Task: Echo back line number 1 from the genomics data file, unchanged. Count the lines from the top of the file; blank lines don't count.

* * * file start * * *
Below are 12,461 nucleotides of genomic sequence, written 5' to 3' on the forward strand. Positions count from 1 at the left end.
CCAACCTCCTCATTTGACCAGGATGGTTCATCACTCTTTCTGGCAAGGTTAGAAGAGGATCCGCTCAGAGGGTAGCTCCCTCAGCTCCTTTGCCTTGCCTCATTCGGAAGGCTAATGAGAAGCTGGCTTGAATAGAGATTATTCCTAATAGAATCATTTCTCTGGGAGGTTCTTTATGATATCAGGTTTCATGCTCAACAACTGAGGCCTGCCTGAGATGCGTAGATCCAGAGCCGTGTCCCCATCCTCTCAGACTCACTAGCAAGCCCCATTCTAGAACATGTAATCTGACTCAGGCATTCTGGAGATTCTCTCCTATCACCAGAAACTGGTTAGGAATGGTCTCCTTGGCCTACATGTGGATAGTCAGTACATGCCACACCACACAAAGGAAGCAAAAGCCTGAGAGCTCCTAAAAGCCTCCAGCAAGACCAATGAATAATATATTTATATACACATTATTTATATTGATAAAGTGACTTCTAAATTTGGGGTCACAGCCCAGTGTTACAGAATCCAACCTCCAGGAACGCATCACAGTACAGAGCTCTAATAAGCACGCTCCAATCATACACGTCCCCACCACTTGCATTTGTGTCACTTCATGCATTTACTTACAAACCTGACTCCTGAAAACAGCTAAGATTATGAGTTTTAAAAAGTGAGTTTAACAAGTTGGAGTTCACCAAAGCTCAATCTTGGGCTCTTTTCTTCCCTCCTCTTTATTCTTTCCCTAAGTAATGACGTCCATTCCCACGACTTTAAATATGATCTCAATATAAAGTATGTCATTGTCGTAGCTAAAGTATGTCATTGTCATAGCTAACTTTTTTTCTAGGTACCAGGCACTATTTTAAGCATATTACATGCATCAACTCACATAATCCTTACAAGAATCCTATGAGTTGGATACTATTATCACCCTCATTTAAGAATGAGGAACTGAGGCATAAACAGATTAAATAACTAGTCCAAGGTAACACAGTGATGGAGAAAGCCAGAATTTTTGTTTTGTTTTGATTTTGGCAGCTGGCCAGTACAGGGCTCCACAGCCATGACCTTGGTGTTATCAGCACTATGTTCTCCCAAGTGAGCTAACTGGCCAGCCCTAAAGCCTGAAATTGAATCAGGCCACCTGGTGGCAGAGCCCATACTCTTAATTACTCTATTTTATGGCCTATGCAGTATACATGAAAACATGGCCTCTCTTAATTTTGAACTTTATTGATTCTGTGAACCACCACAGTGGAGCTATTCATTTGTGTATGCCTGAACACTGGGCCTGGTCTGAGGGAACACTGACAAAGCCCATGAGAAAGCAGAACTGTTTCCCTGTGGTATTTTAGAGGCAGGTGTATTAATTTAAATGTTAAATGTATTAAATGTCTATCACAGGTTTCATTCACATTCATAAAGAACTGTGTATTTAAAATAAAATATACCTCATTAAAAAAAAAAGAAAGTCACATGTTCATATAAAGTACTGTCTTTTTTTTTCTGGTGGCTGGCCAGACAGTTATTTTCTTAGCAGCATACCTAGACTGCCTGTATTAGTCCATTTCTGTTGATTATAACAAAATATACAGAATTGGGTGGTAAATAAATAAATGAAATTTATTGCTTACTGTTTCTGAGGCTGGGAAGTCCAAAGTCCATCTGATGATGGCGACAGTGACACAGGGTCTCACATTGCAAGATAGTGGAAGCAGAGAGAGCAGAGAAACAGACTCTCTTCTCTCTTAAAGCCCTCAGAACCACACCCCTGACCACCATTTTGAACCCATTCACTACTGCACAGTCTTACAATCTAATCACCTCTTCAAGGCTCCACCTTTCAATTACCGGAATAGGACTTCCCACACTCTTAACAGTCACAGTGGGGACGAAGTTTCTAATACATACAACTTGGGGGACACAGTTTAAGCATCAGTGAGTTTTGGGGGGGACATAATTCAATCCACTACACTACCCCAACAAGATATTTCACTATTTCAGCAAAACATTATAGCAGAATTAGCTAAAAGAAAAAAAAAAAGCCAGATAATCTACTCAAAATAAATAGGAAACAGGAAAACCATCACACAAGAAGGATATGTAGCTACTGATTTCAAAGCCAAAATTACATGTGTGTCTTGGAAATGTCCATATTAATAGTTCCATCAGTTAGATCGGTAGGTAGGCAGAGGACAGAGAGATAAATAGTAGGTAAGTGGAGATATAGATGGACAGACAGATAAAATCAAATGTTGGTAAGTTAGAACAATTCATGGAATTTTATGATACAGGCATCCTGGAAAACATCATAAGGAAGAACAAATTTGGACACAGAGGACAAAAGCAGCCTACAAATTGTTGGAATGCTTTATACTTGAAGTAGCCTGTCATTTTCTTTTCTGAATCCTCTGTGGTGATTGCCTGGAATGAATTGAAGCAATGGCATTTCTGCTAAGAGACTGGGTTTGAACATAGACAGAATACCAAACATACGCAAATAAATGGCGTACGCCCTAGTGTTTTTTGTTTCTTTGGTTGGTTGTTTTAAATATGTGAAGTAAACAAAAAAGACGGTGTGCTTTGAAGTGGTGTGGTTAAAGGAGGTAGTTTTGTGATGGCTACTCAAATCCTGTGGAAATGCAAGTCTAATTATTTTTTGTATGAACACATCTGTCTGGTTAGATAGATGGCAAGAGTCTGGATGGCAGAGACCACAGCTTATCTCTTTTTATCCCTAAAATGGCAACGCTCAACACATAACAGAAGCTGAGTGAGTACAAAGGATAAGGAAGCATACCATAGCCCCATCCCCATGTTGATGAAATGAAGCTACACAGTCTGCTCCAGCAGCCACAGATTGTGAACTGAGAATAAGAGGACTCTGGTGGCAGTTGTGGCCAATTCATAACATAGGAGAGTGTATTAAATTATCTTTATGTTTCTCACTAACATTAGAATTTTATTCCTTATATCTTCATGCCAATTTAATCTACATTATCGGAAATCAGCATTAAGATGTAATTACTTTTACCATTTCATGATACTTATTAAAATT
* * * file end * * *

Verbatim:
Below are 12,461 nucleotides of genomic sequence, written 5' to 3' on the forward strand. Positions count from 1 at the left end.